7.    A Sunday afternoon concert in the Botanic Gardens.
8.    A Thursday 7pm KZN Philharmonic Orchestra concert in the City Hall.
9.    Go to the beach.
10.    Go on a rickshaw ride.
11.    Get a kayak at vetchies pier (uShaka).
12.    Watch something at the Elizabeth Sneddon Theatre (University of KZN).
13.    Watch something at The Playhouse (opposite the City Hall).
14.    Drive through the Canelands north of Durban.
15.    Drive through the Valley of 1000 Hills West of Durban.
16.    Watch a Rugby Match at ABSA Stadium (King’s Park).
17.    Go gambling on the blister on the face of Durban, Suncoast Casino and Entertainment World.
18.    Go to Spiga D’Oro on Florida road for Durban’s most popular Italian Food.
19.    Go to night racing @ Greyville Racecourse.
20.    Sushi / Thai at The Green Mango in 9th Avenue near the Greyville Racecourse – Roger’s Tuna Carpaccio is something quite unique!

A few Several bunch more contributed by readers

21. Johnno chunk dog burger at Billy the Bums, Windermere Rd. – imsmith
22. Cricket (and beer!) at Castle Corner, Kingsmead Cricket Stadium. – imsmith
23.  A jump off new pier (into the sea). – imsmith
24. A 4am Johnnies Chip ‘n Triple Cheese Roti (Sunrise Chip ‘n Ranch – Sparks Rd). – Blake Davidson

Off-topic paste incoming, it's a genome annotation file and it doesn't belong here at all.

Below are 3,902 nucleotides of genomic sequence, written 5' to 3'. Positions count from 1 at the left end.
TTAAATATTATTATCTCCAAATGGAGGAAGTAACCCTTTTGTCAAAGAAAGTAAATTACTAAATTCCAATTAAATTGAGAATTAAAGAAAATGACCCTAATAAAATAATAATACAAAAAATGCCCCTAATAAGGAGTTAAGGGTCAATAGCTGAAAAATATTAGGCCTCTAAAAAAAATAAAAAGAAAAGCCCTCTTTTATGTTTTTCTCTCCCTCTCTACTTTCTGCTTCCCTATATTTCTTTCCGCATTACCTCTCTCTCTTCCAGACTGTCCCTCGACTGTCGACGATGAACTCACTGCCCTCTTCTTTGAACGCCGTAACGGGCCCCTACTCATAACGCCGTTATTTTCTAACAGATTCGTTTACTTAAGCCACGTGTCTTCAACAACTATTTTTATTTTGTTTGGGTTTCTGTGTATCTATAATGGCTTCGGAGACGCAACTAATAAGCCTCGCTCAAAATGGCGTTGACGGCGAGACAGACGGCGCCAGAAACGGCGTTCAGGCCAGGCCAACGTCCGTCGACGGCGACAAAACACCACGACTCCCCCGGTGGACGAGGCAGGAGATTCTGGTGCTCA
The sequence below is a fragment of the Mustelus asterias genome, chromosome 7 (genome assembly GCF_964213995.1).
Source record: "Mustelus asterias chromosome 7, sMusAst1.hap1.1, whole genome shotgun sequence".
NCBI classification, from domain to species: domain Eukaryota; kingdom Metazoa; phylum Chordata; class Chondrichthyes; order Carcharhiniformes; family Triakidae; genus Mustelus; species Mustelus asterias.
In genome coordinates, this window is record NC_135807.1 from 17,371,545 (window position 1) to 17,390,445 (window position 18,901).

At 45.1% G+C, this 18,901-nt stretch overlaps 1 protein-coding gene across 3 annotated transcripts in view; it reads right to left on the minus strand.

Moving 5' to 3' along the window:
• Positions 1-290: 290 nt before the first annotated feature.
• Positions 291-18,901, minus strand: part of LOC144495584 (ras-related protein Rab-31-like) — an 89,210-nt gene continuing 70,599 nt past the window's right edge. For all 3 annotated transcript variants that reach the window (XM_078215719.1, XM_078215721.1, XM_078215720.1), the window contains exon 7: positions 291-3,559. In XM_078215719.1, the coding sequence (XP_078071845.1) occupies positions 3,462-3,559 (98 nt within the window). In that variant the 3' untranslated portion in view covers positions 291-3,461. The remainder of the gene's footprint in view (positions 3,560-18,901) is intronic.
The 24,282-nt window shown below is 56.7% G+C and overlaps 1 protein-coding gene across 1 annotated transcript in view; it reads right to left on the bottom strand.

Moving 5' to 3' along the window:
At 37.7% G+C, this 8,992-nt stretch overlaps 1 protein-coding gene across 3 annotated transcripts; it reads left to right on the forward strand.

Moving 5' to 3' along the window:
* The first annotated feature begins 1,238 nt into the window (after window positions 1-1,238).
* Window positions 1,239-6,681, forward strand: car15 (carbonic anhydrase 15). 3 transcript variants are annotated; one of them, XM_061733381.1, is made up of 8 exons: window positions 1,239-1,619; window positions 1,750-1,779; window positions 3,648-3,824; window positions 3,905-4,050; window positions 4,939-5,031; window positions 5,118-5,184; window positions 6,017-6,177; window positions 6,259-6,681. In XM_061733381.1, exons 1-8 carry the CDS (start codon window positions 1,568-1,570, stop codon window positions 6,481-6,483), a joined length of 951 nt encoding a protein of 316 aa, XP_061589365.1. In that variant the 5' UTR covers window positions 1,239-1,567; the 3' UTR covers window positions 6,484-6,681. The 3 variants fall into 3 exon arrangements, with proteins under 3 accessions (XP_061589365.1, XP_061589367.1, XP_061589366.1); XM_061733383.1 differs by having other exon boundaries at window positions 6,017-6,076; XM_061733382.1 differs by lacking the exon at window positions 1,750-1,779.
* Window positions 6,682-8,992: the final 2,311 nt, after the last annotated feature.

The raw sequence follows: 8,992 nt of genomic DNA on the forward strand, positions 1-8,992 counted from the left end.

25. The Vodacom Durban July. – Blake Davidson
26. The Sardine Run. – Blake Davidson
27. Laze a Sunday afternoon away at Joes Kools (Damn I miss home). – Blake Davidson
28. Ice Skating at the newly refurbished Ice Rink down by the beach! (After which you can get some karma free food at Vrushniks next to the Spar which is parallel to the Ice Rink). – Kath Fourie
29. Take the alternate route to Pietermaritzburg, drive from KwaMashu to Inanda Dam, Inanda to Nagle Dam and Nagle to PMB without ever seeing the N3 or M13. On the way check out the Shembe Village, Msinsi Reserve, a shebeen or two and countless spectacular views. – Andrew McGill
30. Row in the harbour at sparrow’s, watching the sun rise over the sea, behind the city skyline. Best way to see Durban City. – Rienzo Colpo
31. Take a drive right to the end of the Bluff (ex-recce base, YES it is now open) and enjoy an unparalleled 360 degree view of the city and the sea. – Rienzo Colpo
32. Watch the sun set from your surfboard at Snake Park. – Rienzo Colpo
33. Enjoy a sunrise launch from the Mkomazi River to go and dive on Aliwal Shoal. – Rienzo Colpo
34. Hear a Fish Eagle’s call over Shongweni Dam. – Rienzo Colpo